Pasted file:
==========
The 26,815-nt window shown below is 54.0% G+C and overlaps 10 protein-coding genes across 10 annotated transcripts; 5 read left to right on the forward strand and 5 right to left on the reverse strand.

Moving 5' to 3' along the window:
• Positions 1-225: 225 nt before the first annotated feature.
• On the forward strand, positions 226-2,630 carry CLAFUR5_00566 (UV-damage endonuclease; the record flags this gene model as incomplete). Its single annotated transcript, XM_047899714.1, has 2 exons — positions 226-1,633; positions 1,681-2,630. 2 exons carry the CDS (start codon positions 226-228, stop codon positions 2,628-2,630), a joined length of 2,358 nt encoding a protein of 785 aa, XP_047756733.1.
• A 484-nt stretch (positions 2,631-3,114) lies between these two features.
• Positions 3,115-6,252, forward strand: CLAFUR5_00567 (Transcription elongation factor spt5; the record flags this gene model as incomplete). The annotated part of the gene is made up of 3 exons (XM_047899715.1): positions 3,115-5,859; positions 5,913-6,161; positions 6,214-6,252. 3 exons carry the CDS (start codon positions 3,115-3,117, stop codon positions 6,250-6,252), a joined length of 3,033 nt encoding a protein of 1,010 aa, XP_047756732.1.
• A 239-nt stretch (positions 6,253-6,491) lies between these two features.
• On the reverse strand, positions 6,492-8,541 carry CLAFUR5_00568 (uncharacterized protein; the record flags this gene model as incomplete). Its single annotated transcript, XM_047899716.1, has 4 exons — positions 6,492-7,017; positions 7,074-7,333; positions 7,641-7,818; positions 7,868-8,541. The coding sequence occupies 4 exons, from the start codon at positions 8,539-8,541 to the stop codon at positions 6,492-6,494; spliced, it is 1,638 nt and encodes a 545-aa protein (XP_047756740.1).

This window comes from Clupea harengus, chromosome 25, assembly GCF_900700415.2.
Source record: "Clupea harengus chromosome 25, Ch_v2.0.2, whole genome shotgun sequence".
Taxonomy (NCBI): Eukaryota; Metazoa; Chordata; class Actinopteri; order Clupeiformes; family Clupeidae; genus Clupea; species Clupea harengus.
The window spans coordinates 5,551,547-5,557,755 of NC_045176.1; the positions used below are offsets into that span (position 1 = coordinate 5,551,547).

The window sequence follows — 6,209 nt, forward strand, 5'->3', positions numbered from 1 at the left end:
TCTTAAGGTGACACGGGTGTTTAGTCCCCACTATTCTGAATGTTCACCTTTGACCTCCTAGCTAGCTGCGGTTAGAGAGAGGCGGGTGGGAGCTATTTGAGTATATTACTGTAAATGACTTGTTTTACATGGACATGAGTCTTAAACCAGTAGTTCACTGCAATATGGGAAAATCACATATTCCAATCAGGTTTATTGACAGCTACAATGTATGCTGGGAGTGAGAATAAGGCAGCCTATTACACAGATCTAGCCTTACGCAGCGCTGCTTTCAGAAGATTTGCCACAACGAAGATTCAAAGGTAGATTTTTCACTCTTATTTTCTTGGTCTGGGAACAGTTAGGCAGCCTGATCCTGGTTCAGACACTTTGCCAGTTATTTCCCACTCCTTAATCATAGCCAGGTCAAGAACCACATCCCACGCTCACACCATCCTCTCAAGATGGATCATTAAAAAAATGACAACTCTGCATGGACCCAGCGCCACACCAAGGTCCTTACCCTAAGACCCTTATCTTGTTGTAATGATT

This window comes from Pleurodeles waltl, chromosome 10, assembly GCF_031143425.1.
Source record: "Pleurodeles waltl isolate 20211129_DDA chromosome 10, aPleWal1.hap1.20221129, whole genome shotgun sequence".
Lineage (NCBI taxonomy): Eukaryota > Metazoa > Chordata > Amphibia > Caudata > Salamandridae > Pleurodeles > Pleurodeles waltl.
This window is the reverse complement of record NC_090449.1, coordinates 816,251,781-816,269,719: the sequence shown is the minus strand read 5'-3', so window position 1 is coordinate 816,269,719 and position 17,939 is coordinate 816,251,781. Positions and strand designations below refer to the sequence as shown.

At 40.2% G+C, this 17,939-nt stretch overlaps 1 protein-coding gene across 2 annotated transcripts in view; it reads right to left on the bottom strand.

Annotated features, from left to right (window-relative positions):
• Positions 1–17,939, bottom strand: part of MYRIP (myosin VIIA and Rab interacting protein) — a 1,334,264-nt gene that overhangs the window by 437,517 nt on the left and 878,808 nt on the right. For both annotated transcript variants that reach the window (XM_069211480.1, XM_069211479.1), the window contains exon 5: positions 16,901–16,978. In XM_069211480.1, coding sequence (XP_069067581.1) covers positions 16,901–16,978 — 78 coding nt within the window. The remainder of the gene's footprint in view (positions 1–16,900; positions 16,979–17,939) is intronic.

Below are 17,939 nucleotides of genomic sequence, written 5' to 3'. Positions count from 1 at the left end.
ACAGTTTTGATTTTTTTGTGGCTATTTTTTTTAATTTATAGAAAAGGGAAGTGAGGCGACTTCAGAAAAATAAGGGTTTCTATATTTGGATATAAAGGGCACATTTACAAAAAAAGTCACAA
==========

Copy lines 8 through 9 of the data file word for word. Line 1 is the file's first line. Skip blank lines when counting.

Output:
• On the reverse strand, positions 6,492-8,541 carry CLAFUR5_00568 (uncharacterized protein; the record flags this gene model as incomplete). Its single annotated transcript, XM_047899716.1, has 4 exons — positions 6,492-7,017; positions 7,074-7,333; positions 7,641-7,818; positions 7,868-8,541. The coding sequence occupies 4 exons, from the start codon at positions 8,539-8,541 to the stop codon at positions 6,492-6,494; spliced, it is 1,638 nt and encodes a 545-aa protein (XP_047756740.1).

This window comes from Clupea harengus, chromosome 25, assembly GCF_900700415.2.